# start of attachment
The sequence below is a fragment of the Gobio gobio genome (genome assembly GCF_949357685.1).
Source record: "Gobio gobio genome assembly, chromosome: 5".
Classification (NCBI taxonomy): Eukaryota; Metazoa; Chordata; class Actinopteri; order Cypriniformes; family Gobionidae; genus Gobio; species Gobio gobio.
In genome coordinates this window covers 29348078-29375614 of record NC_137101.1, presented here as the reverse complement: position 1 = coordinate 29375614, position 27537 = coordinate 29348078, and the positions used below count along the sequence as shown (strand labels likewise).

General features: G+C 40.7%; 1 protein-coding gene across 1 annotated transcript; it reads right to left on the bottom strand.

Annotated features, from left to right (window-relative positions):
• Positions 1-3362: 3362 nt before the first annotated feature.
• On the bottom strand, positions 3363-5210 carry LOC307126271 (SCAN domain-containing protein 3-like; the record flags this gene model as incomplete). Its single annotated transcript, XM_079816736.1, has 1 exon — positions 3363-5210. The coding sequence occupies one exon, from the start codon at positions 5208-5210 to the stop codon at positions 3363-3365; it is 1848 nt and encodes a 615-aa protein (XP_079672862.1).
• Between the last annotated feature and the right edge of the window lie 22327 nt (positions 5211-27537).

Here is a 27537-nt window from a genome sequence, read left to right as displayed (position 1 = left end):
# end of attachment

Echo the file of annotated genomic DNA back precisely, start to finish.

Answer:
The sequence below is a fragment of the Gobio gobio genome (genome assembly GCF_949357685.1).
Source record: "Gobio gobio genome assembly, chromosome: 5".
Classification (NCBI taxonomy): Eukaryota; Metazoa; Chordata; class Actinopteri; order Cypriniformes; family Gobionidae; genus Gobio; species Gobio gobio.
In genome coordinates this window covers 29348078-29375614 of record NC_137101.1, presented here as the reverse complement: position 1 = coordinate 29375614, position 27537 = coordinate 29348078, and the positions used below count along the sequence as shown (strand labels likewise).

General features: G+C 40.7%; 1 protein-coding gene across 1 annotated transcript; it reads right to left on the bottom strand.

Annotated features, from left to right (window-relative positions):
• Positions 1-3362: 3362 nt before the first annotated feature.
• On the bottom strand, positions 3363-5210 carry LOC307126271 (SCAN domain-containing protein 3-like; the record flags this gene model as incomplete). Its single annotated transcript, XM_079816736.1, has 1 exon — positions 3363-5210. The coding sequence occupies one exon, from the start codon at positions 5208-5210 to the stop codon at positions 3363-3365; it is 1848 nt and encodes a 615-aa protein (XP_079672862.1).
• Between the last annotated feature and the right edge of the window lie 22327 nt (positions 5211-27537).

Here is a 27537-nt window from a genome sequence, read left to right as displayed (position 1 = left end):